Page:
Church Street was extended southward to Interstate 185 during the 1950s when the freeway spur was constructed.2 Per the 1957 USGS Topo map of Greenville, the freeway was constructed initially as a new alignment of U.S. 29, with U.S. 29 Bypass routed along what would later become Interstate 85. The wye interchange at the south end of I-85 was expanded by February 1999 to include full access between the two freeways.
A beltway for the Greenville area was envisioned by Greenville County planners in 1967.3,6 Designated the Southern Connector, the route gained traction when a state circuit judge ruled against local opposition on the project in February 1997.3 The state Supreme Court then upheld that ruling in early August 1997, allowing property acquisition of 152 parcels of land, including 33 homes and six businesses.4 Coinciding with the Southern Connector work was the issuance of $17.5 million in general obligation state highway bonds for the extension of S.C. 153 from I-85 east to the new toll road. This occurred in February 1998.5
Construction on the Southern Connector finally broke ground during a ceremony held on February 27, 1998. Estimated to cost $240 million at that time, the 16 mile long road was promoted to open 4,000 acres for business development with an opening date of November 2001.6 Construction on the toll road progressed ahead of schedule with 63% of the project complete by March 2000. This resulted in a nine month forward shift of the completion date.7
The American Association of State Highway and Transportation Officials (AASHTO) Route Numbering subcommittee approved the extension of Interstate 185 from I-85 southeast to I-385 at Mauldin on December 9, 2000. I-185 was initially designated as a future route until the Federal Highway Administration (FHWA) gave approval.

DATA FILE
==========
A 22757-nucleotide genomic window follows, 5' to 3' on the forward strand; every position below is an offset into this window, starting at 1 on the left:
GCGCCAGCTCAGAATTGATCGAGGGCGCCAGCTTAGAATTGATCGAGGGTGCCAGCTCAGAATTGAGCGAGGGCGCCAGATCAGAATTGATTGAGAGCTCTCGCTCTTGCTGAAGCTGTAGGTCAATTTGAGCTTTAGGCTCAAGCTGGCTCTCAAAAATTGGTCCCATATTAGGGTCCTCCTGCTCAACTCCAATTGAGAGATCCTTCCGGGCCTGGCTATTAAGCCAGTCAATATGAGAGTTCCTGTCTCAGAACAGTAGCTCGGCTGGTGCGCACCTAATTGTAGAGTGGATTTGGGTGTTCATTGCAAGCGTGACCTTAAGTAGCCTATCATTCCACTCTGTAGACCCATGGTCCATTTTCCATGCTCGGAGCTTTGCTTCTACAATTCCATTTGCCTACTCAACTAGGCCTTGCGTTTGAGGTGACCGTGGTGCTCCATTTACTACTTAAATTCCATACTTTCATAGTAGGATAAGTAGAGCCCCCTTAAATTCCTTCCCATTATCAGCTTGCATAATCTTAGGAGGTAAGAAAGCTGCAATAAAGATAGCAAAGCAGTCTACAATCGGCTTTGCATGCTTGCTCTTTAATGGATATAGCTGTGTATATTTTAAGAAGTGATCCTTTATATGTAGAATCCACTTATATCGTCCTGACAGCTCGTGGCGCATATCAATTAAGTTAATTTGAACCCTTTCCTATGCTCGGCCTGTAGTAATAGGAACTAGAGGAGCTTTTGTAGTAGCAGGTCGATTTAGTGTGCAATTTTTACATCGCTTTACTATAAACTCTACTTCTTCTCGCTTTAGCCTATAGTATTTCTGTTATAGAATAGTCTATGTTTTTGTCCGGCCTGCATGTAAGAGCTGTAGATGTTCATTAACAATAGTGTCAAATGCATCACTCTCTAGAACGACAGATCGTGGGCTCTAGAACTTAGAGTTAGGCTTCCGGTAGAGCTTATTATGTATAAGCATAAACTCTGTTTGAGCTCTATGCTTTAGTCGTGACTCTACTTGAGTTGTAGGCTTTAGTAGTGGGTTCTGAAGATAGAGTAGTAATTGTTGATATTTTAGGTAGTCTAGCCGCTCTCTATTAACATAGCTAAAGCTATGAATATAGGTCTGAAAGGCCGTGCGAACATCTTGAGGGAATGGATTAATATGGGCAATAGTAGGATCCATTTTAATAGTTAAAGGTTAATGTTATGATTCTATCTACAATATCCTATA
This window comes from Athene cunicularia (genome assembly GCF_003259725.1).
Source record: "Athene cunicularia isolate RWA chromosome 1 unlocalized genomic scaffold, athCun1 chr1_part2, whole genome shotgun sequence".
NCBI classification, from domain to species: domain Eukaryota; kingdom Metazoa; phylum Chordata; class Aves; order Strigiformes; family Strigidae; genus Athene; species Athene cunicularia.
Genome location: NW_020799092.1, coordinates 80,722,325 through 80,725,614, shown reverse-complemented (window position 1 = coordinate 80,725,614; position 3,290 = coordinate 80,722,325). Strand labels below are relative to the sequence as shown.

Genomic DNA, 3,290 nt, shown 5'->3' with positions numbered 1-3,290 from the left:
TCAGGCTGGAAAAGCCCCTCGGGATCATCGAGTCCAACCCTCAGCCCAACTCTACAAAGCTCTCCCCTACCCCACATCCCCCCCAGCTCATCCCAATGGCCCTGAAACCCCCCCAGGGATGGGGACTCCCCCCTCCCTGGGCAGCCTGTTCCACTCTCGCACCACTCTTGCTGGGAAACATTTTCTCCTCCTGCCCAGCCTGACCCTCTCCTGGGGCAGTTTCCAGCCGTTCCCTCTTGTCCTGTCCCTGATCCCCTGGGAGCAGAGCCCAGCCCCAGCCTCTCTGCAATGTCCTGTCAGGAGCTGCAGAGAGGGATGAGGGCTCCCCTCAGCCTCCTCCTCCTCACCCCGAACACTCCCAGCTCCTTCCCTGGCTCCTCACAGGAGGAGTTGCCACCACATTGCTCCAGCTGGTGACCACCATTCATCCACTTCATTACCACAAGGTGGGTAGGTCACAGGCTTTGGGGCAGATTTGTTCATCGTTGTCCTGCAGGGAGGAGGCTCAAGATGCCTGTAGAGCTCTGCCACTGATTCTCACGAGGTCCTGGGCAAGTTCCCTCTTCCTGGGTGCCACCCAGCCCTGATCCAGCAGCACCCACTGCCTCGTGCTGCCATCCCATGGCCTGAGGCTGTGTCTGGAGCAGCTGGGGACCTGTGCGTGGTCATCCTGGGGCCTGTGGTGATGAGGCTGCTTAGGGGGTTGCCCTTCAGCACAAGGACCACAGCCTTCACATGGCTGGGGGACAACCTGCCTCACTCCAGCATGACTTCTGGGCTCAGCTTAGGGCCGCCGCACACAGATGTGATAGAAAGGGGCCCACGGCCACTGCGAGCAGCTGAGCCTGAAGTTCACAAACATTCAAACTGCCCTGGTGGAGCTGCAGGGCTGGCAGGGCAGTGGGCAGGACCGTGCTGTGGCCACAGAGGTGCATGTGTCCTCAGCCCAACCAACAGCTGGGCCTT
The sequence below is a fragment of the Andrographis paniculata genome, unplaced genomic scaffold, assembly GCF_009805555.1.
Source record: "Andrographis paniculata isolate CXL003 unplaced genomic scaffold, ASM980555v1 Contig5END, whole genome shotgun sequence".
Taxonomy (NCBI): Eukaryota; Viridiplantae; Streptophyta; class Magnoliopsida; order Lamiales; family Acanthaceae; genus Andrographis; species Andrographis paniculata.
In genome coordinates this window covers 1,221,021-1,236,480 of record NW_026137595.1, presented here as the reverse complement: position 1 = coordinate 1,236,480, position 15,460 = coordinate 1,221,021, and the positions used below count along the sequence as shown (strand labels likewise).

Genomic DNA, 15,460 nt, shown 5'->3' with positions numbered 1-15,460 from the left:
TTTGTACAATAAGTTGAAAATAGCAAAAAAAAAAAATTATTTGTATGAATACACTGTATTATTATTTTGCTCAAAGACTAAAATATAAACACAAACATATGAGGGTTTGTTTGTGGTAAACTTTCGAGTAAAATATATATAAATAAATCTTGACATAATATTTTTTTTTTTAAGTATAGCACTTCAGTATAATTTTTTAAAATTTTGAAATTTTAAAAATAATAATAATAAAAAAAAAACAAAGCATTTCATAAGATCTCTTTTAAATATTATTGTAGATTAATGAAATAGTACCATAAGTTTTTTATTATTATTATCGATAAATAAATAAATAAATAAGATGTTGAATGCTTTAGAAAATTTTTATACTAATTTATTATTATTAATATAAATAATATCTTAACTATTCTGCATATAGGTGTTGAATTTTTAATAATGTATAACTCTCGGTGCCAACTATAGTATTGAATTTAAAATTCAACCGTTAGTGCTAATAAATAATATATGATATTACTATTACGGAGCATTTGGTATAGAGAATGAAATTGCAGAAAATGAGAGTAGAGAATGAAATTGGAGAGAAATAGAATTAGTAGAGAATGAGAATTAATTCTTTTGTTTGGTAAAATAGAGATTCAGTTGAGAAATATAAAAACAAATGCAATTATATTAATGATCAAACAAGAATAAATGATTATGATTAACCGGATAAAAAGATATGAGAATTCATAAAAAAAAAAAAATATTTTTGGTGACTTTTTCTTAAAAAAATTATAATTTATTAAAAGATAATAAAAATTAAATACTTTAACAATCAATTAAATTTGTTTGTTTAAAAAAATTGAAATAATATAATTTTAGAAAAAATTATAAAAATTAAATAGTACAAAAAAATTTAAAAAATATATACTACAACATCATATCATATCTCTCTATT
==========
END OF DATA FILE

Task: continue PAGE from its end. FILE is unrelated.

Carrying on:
Completion of the route took place on February 27, 2001, with the entire Southern Connector opened to traffic. Tolls commenced operations on March 12, 2001 with $1.50 charged for passenger vehicles traveling the entire length of the route. While owned by the state, the toll road was privately financed through the bond market and was operated by the Connector 2000 Association, Inc.8 Exits numbers along the original I-185 spur to Greenville were renumbered from 1 and 2 to 15 and 16 respectively.
Toll revenue was lower than expected during the first five years of operation, leading to funding shortages for debt repayment. Rates along the Southern Connector initially increased by 50 cents in 2005 to make the debt payments without dipping into reserve funds.9 A subsequent increase took place in 2009 ($2.50 cash rate), but eventually the nonprofit group, the Connector 2000 Association, Inc. filed for Chapter 9 bankruptcy citing traffic counts far below those forecast.10
A third rate hike went into effect on January 3, 2012, when tolls were increased to $3.00 for travel along the entire length of the Southern Connector. An additional toll increase was set at that time for 2016.11